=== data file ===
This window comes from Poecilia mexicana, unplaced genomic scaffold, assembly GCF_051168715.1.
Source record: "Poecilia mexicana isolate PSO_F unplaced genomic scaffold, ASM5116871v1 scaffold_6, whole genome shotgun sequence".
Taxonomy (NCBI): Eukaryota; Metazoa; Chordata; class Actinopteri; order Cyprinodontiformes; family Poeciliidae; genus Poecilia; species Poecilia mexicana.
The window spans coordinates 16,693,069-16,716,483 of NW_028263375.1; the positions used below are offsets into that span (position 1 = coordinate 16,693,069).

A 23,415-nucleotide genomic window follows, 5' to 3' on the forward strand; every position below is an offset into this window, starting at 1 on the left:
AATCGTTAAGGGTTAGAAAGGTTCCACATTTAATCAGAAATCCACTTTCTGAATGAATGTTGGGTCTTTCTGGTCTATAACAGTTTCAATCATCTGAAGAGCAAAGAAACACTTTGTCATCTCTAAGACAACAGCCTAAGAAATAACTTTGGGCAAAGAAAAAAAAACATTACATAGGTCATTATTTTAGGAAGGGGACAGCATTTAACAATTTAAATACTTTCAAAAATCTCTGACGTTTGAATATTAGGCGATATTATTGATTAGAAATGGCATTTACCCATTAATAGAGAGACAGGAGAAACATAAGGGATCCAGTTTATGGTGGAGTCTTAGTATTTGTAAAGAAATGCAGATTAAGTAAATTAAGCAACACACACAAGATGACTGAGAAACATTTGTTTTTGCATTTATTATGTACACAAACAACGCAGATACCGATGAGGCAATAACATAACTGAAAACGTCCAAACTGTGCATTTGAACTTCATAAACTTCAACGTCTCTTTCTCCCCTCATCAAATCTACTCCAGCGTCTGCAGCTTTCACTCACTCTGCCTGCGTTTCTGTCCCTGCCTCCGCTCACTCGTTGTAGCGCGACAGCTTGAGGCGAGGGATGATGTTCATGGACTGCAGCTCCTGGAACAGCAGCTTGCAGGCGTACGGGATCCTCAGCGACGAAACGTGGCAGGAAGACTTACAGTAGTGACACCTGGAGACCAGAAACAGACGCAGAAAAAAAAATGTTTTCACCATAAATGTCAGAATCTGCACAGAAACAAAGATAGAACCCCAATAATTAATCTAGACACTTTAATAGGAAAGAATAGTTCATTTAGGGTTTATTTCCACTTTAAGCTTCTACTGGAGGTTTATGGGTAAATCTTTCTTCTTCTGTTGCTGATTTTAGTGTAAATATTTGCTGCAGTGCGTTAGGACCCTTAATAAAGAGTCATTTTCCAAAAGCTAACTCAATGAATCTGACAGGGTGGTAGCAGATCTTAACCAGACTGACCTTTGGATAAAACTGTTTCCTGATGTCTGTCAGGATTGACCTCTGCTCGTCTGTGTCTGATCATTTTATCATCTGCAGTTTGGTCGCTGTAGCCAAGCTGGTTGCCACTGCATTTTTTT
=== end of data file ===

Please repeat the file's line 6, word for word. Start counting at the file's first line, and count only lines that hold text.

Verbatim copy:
AATCGTTAAGGGTTAGAAAGGTTCCACATTTAATCAGAAATCCACTTTCTGAATGAATGTTGGGTCTTTCTGGTCTATAACAGTTTCAATCATCTGAAGAGCAAAGAAACACTTTGTCATCTCTAAGACAACAGCCTAAGAAATAACTTTGGGCAAAGAAAAAAAAACATTACATAGGTCATTATTTTAGGAAGGGGACAGCATTTAACAATTTAAATACTTTCAAAAATCTCTGACGTTTGAATATTAGGCGATATTATTGATTAGAAATGGCATTTACCCATTAATAGAGAGACAGGAGAAACATAAGGGATCCAGTTTATGGTGGAGTCTTAGTATTTGTAAAGAAATGCAGATTAAGTAAATTAAGCAACACACACAAGATGACTGAGAAACATTTGTTTTTGCATTTATTATGTACACAAACAACGCAGATACCGATGAGGCAATAACATAACTGAAAACGTCCAAACTGTGCATTTGAACTTCATAAACTTCAACGTCTCTTTCTCCCCTCATCAAATCTACTCCAGCGTCTGCAGCTTTCACTCACTCTGCCTGCGTTTCTGTCCCTGCCTCCGCTCACTCGTTGTAGCGCGACAGCTTGAGGCGAGGGATGATGTTCATGGACTGCAGCTCCTGGAACAGCAGCTTGCAGGCGTACGGGATCCTCAGCGACGAAACGTGGCAGGAAGACTTACAGTAGTGACACCTGGAGACCAGAAACAGACGCAGAAAAAAAAATGTTTTCACCATAAATGTCAGAATCTGCACAGAAACAAAGATAGAACCCCAATAATTAATCTAGACACTTTAATAGGAAAGAATAGTTCATTTAGGGTTTATTTCCACTTTAAGCTTCTACTGGAGGTTTATGGGTAAATCTTTCTTCTTCTGTTGCTGATTTTAGTGTAAATATTTGCTGCAGTGCGTTAGGACCCTTAATAAAGAGTCATTTTCCAAAAGCTAACTCAATGAATCTGACAGGGTGGTAGCAGATCTTAACCAGACTGACCTTTGGATAAAACTGTTTCCTGATGTCTGTCAGGATTGACCTCTGCTCGTCTGTGTCTGATCATTTTATCATCTGCAGTTTGGTCGCTGTAGCCAAGCTGGTTGCCACTGCATTTTTTT